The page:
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Old 01-04-2011, 08:58 AM
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TomCopeland TomCopeland is offline
Business Author/Trainer
Join Date: Jun 2010
Location: St. Paul, Minnesota
Posts: 3,060
Default Food Program Income

This is an issue that continues to cause confusion. The IRS writing on this topic has contributed to this confusion. Let's clarify:

Let's say you received $4,000 in Food Program reimbursements (none for your own child). Let's say you spent $5,000 on food.

The IRS has described two different ways to report this on your tax return.

Method #1: Report zero income and $1,000 in food expenses. As you can see, we are only reporting food expenses that exceed the reimbursement. This is called the "netting" method. Net the income and the expenses and report the difference.

Method #2: Report $4,000 as income and $5,000 as a food expense. As you can see, using this method comes out the same as method #1. That is, the provider will pay taxes on $1,000.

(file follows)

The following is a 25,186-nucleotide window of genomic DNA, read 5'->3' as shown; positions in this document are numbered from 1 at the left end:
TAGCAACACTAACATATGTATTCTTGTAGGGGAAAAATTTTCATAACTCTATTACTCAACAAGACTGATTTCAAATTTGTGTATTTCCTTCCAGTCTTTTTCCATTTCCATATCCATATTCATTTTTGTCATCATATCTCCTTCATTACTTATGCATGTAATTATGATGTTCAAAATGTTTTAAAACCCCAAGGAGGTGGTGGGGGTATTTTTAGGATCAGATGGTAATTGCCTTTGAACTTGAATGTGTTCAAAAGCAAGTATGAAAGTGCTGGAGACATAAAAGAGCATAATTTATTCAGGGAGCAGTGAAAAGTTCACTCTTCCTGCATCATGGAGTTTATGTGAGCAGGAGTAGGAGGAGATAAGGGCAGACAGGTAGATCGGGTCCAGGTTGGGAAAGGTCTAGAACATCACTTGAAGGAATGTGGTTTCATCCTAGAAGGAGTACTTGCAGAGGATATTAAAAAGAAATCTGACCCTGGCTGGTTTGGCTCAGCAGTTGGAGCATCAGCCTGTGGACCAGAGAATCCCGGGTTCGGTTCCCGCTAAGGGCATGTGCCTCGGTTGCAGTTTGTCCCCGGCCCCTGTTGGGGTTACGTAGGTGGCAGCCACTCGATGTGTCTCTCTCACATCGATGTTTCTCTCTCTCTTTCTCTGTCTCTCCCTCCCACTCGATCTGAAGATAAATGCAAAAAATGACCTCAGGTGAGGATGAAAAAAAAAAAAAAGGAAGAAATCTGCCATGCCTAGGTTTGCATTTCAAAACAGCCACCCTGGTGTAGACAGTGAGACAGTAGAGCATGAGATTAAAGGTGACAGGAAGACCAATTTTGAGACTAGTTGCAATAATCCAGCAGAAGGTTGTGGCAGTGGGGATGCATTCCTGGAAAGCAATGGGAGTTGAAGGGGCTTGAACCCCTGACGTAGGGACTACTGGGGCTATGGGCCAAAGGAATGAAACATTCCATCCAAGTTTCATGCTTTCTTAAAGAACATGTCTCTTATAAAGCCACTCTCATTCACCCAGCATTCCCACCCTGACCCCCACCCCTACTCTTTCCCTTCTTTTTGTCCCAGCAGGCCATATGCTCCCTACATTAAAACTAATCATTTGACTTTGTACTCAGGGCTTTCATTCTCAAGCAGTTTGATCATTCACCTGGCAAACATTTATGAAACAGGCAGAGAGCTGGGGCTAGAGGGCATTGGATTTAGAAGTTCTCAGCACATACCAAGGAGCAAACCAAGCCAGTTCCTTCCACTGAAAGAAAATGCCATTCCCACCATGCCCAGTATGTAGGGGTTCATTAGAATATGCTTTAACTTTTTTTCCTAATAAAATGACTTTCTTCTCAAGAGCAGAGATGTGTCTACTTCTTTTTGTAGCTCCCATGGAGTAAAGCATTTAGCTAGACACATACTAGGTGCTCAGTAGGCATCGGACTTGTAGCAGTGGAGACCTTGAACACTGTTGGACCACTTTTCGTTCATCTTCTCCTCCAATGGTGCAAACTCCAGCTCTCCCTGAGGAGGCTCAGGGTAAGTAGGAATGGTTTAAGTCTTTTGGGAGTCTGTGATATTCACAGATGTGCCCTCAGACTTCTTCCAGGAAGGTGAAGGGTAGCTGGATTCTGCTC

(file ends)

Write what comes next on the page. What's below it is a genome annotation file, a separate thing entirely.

Now, if this provider reported zero income and $5,000 as an expense, this would be wrong.

Here's what the IRS Child Care Provider Audit Guide says on this issue:

"If the provider receives reimbursement for food costs through the CACFP or any other program, the provider can report all the reimbursements under the income section of Part I of the Schedule C and then deduct the food expenses in full, which is the recommended method especially when the provider receives a Form 1099 from the program, or the provider can net the amount reimbursed against the food expense. If the provider uses the netting method and the food expense is greater than the reimbursement, then the provider may deduct the excess as a food expense. If the reimbursements exceed the total food expenses, then the provider should report the excess income in Part I on the Schedule C. The netting method is not a preferred method since an Examiner will always be looking for the food reimbursement amounts. When you report the amount separately, the Examiner will more easily be able to account for the payments."

So, the IRS officially recommends that providers use Method #2 - show all the income and all the food expense. I've handled many, many IRS audits of family child care providers and the IRS auditor always wants to see all the income and all the food expenses.

Lisa4kids - What your sponsor is telling you is false. If you forward this email to me I will follow up with them. I think they are confused.
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